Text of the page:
“It is difficult, truly, to be reconciled to sky-high injustice.” —Zbigniew Herbert, “The King of The Ants”
Now and then a book comes along that renders all that have come before it on the same subject superfluous.
If the subject is how exactly we (the “West”) were enmeshed with our supposed enemy, the USSR, during the Cold War, this is the only book you truly need to read: “Judgment in Moscow: Soviet Crimes and Western Complicity,” by Vladimir Bukovsky, published for the first time in English this May by Ninth of November Press.
Bukovsky is arguably the greatest living titan of resistance to both Soviet communism and Vladimir Putin’s post-USSR, criminal-hybrid nation. The New York Times once referred to Bukovsky as “a hero of almost legendary proportions.” In 1976, ABC Evening News called him “the acknowledged leader of the Soviet dissident movement,” and to novelist Vladimir Nabokov, he was simply “that courageous and precious man.”
His life has been a monument of perfect integrity, though we love to say such people don’t really exist. Bukovsky was locked up in several psychiatric institutions (“psikhushka”) where he spent the time finding ways to document the abuses and smuggle out the proof. (150 pages of psychiatric files on six dissidents, leading to global outcry. Bukovsky was returned to prison.)
While in a psychiatric institution, Bukovsky was offered the chance to recant and escape prison; he refused and was instead sent to labor camp. All in all, he endured 12 years in the gulag, including labor camp, prison, and psychiatric prisons—all starting at the young age of 19, the first time he registered opposition to the Komsomol (a Communist Party-controlled youth organization).
His memoir, “To Build a Castle: My Life as a Dissenter,” became a best seller and classic of the genre.
As for “Judgment,” it has had a more turbulent journey to finally, after a 24-year delay, be published in the United States in English, within weeks of the Mueller report, which sent Americans into incoherent babble about “Russian collusion,” with no historical anchor.
But now it’s here. Our parochialism, pink-ish sentimentality, and downright offensive refusal to grasp our own history can be cured—if we just start by admitting we know next to nothing.
The Cold War’s True History
The 700-page corrective history/expose/commentary is freighted with extensively quoted top-secret documents from the Communist Party of the Soviet Union (CPSU), and narrated to often hilarious effect by the sardonic, take-no-prisoners Bukovsky.
It lays bare the raw, true history of the Cold War, and—drawing on CPSU documents—shows how the tentacles of the Russian communist apparatus reached into every facet of our society, media, political system, educational system, and Hollywood.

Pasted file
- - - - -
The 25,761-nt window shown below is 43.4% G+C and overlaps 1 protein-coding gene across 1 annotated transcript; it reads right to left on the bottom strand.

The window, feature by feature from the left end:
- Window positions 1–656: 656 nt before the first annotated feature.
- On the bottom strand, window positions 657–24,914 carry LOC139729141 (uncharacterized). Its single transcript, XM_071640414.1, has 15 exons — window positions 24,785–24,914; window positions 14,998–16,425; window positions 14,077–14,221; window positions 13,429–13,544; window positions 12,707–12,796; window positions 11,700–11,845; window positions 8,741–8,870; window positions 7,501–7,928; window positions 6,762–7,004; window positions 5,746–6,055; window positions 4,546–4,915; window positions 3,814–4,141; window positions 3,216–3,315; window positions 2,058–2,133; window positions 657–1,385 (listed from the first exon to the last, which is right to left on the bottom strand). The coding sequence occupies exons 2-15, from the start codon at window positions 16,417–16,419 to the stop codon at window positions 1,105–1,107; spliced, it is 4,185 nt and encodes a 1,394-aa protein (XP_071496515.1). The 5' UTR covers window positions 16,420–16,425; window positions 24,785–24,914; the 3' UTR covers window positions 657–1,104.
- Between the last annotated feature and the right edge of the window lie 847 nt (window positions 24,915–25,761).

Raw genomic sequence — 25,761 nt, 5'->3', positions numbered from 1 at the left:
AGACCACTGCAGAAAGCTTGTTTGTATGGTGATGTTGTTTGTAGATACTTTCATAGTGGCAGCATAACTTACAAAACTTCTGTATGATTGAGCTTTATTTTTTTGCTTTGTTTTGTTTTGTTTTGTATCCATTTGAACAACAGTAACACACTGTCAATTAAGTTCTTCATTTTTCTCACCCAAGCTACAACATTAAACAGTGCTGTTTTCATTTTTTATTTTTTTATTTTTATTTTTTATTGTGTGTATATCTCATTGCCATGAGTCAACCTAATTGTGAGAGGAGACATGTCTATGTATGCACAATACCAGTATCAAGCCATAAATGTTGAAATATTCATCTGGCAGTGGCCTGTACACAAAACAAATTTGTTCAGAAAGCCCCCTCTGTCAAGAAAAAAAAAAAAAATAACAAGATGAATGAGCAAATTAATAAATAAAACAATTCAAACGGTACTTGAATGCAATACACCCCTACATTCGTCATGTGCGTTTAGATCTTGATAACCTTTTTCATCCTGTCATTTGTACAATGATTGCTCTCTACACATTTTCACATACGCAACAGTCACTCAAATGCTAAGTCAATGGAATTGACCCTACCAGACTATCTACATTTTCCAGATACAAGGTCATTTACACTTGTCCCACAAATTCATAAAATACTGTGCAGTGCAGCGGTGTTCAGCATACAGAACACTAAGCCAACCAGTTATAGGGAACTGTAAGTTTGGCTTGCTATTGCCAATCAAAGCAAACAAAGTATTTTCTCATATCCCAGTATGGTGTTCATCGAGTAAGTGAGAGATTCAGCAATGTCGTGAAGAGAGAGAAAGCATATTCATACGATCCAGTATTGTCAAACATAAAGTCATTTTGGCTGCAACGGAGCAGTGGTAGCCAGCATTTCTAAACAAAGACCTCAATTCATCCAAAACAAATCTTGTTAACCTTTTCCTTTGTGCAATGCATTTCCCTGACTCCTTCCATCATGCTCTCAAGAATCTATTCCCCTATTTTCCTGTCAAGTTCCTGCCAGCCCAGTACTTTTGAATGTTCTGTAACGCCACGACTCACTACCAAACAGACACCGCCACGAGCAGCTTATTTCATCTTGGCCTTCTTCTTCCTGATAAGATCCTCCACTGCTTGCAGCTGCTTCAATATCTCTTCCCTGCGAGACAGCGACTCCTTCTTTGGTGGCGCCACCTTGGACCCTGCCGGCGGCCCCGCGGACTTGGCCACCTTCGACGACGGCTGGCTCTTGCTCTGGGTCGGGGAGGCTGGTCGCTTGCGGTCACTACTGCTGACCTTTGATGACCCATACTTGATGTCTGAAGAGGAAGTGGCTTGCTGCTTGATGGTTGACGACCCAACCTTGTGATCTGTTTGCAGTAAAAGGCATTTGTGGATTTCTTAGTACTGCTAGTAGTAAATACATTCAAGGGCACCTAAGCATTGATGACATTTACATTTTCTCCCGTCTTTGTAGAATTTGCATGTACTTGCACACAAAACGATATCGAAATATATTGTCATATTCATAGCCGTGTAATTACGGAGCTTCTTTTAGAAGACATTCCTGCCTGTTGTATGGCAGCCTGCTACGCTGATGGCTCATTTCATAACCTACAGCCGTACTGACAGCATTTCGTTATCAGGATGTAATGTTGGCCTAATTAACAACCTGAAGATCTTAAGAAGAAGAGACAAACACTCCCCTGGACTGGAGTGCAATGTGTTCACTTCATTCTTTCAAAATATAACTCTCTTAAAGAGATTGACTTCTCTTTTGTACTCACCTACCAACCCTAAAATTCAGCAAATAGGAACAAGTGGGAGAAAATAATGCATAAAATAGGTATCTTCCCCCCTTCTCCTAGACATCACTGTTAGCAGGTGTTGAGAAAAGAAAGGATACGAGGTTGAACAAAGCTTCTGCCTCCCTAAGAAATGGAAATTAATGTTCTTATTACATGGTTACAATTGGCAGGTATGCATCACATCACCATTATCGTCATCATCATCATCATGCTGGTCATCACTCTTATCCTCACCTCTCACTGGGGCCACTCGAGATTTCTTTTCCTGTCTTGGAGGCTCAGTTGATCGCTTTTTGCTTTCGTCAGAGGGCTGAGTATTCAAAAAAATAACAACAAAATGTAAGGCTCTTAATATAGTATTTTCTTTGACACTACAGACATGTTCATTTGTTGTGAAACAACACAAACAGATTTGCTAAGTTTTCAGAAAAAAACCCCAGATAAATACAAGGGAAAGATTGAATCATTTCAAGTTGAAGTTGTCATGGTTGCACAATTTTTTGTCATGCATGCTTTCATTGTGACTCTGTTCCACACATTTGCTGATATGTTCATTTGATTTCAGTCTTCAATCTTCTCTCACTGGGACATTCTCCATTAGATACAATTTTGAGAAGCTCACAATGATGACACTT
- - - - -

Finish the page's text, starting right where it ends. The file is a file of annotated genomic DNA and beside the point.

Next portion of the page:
“It was de rigueur in those times to write only enthusiastic babble about the USSR, to the extent that it was surprising that the paper on which it was written did not go up in smoke from shame,” Bukovsky writes.
Bukovsky—who abhors not only communism, but also post USSR “Gorbymania,” and Putin himself (bearer of a KGB mentality, and responsible for blackmail and murder)—calls the depravity of the Soviet Communist Party “boundless” and our (Western) gullibility and complicity “appalling.”
“It was in fact, a conveyor belt of death, working non stop and according to plan, just like Soviet industry in its entirety,” he writes of the Stalin era. “It is one thing to know about something, quite another to see a careless note from Stalin sentencing 6,600 people to death with a casual stroke of the pen (31 December 1938.)”
To sum up, and perhaps oversimplify: During the Cold War, we in the West remained largely blind and deaf to the nature of our Soviet opposition, developing instead neurotic traditions of accusing other Americans of “red-baiting” if ever they got anything right.
In the post-USSR early 90s, we got even worse, going completely belly-up to the party-line psy-op surrounding Mikhail Gorbachev, as well as the euphoria of “Glasnost” and “Perestroika,” designed to disarm us and make us forget the last century of horror.
Bukovsky exposes Perestroika and Glasnost as cynical CPSU frauds, which only served to destroy any hope of reconciliation or redemption for the countless millions of victims. In the biography on Bukovsky’s website (vladimirbukovsky.com), Paul Boutin said Bukovsky refers to the ostensibly genial Mikhail Gorbachev as a “sock puppet on the cruel, cold hand of the KGB.”
‘Socialism With a Human Face’
Both post-communist Russia and the (establishment) West conspired to wave a wand of renewal and amnesia over the whole graveyard, while obscenely pushing new spells like “socialism with a human face.” Socialism, both sides agreed, must not die.
And now look at us, with socialism newly resurgent, despite the best efforts of our anti-globalist (if not anti-communist) president.
How did this madness take hold?
“Imagine for a moment Nelson Mandela,” Bukovsky writes bitterly, “released as the result of a lengthy public campaign, facing this question at his first press conference. ‘How do you feel about apartheid with a human face?’”
He goes on: “Moreover, imagine that every television appearance by Mandela was to include a moderate ‘apartheidologist’ from an American university—for balance. Or even better, a collaborationist from Pretoria: after all, you cannot show the public only extremist views, you must have balance!”
Bukovsky is refreshingly horrified, and the tone he strikes in the book is one of abject lament. Most distressingly, he sets us straight on this: The Cold War didn’t end, we did not win it, and communism did not “die”—it only morphed, then metastasized. The reason for all this is that the entire world colluded in letting the Soviet communists off the hook of history.
Bukovsky devoted years in a relentless campaign to set up Nuremberg-style trials in post USSR Russia, but it failed, and the autopsy results are detailed in this book.
“The regime was doomed,” he writes, “but before breathing its last it still had time for a final villainy: it turned the country into a whore through the false promise of easy recovery without effort or sacrifice.”
“It was as if the Allies at the end of the Second World War had not demanded the unconditional capitulation of Nazi Germany, but contented themselves with its perestroika, namely a certain liberalization of the regime. Had that been so, what would Europe be like today?”